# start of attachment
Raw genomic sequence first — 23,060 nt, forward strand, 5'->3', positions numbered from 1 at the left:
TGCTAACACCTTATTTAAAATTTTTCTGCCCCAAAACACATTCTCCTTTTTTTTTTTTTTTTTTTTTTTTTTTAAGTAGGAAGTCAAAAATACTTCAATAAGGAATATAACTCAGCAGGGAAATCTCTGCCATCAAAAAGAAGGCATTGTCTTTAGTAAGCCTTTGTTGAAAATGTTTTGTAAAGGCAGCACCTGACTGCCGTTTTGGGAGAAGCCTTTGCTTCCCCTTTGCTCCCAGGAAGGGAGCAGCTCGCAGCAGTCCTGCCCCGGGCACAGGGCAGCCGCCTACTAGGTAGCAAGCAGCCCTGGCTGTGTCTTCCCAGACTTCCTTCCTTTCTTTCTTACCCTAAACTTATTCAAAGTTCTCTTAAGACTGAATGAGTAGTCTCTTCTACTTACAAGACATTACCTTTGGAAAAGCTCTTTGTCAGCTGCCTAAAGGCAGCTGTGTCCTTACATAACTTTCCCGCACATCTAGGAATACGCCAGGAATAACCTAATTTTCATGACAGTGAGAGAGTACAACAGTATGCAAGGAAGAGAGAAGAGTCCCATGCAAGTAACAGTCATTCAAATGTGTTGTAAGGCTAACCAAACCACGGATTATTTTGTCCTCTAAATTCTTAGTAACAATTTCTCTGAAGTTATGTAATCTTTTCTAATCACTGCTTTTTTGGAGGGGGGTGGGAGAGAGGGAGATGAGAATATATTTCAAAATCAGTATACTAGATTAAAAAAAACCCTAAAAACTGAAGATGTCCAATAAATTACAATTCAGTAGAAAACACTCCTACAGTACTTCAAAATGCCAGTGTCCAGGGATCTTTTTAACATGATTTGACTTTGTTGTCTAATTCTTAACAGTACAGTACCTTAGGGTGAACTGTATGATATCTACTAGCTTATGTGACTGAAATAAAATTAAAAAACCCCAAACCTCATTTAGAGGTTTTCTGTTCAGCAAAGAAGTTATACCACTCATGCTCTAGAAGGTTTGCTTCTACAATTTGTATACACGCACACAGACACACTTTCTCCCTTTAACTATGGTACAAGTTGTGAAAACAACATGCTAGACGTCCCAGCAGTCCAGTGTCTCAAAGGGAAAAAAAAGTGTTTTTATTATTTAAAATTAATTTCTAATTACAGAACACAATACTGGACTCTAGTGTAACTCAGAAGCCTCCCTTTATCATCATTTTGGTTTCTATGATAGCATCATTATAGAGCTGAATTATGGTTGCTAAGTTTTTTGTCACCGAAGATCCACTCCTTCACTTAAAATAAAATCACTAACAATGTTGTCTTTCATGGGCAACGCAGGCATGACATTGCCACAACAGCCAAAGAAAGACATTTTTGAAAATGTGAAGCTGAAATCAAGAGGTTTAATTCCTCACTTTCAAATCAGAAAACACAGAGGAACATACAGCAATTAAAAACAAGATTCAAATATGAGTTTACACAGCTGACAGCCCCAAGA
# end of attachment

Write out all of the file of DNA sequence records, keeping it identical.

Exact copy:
Raw genomic sequence first — 23,060 nt, forward strand, 5'->3', positions numbered from 1 at the left:
TGCTAACACCTTATTTAAAATTTTTCTGCCCCAAAACACATTCTCCTTTTTTTTTTTTTTTTTTTTTTTTTTTAAGTAGGAAGTCAAAAATACTTCAATAAGGAATATAACTCAGCAGGGAAATCTCTGCCATCAAAAAGAAGGCATTGTCTTTAGTAAGCCTTTGTTGAAAATGTTTTGTAAAGGCAGCACCTGACTGCCGTTTTGGGAGAAGCCTTTGCTTCCCCTTTGCTCCCAGGAAGGGAGCAGCTCGCAGCAGTCCTGCCCCGGGCACAGGGCAGCCGCCTACTAGGTAGCAAGCAGCCCTGGCTGTGTCTTCCCAGACTTCCTTCCTTTCTTTCTTACCCTAAACTTATTCAAAGTTCTCTTAAGACTGAATGAGTAGTCTCTTCTACTTACAAGACATTACCTTTGGAAAAGCTCTTTGTCAGCTGCCTAAAGGCAGCTGTGTCCTTACATAACTTTCCCGCACATCTAGGAATACGCCAGGAATAACCTAATTTTCATGACAGTGAGAGAGTACAACAGTATGCAAGGAAGAGAGAAGAGTCCCATGCAAGTAACAGTCATTCAAATGTGTTGTAAGGCTAACCAAACCACGGATTATTTTGTCCTCTAAATTCTTAGTAACAATTTCTCTGAAGTTATGTAATCTTTTCTAATCACTGCTTTTTTGGAGGGGGGTGGGAGAGAGGGAGATGAGAATATATTTCAAAATCAGTATACTAGATTAAAAAAAACCCTAAAAACTGAAGATGTCCAATAAATTACAATTCAGTAGAAAACACTCCTACAGTACTTCAAAATGCCAGTGTCCAGGGATCTTTTTAACATGATTTGACTTTGTTGTCTAATTCTTAACAGTACAGTACCTTAGGGTGAACTGTATGATATCTACTAGCTTATGTGACTGAAATAAAATTAAAAAACCCCAAACCTCATTTAGAGGTTTTCTGTTCAGCAAAGAAGTTATACCACTCATGCTCTAGAAGGTTTGCTTCTACAATTTGTATACACGCACACAGACACACTTTCTCCCTTTAACTATGGTACAAGTTGTGAAAACAACATGCTAGACGTCCCAGCAGTCCAGTGTCTCAAAGGGAAAAAAAAGTGTTTTTATTATTTAAAATTAATTTCTAATTACAGAACACAATACTGGACTCTAGTGTAACTCAGAAGCCTCCCTTTATCATCATTTTGGTTTCTATGATAGCATCATTATAGAGCTGAATTATGGTTGCTAAGTTTTTTGTCACCGAAGATCCACTCCTTCACTTAAAATAAAATCACTAACAATGTTGTCTTTCATGGGCAACGCAGGCATGACATTGCCACAACAGCCAAAGAAAGACATTTTTGAAAATGTGAAGCTGAAATCAAGAGGTTTAATTCCTCACTTTCAAATCAGAAAACACAGAGGAACATACAGCAATTAAAAACAAGATTCAAATATGAGTTTACACAGCTGACAGCCCCAAGA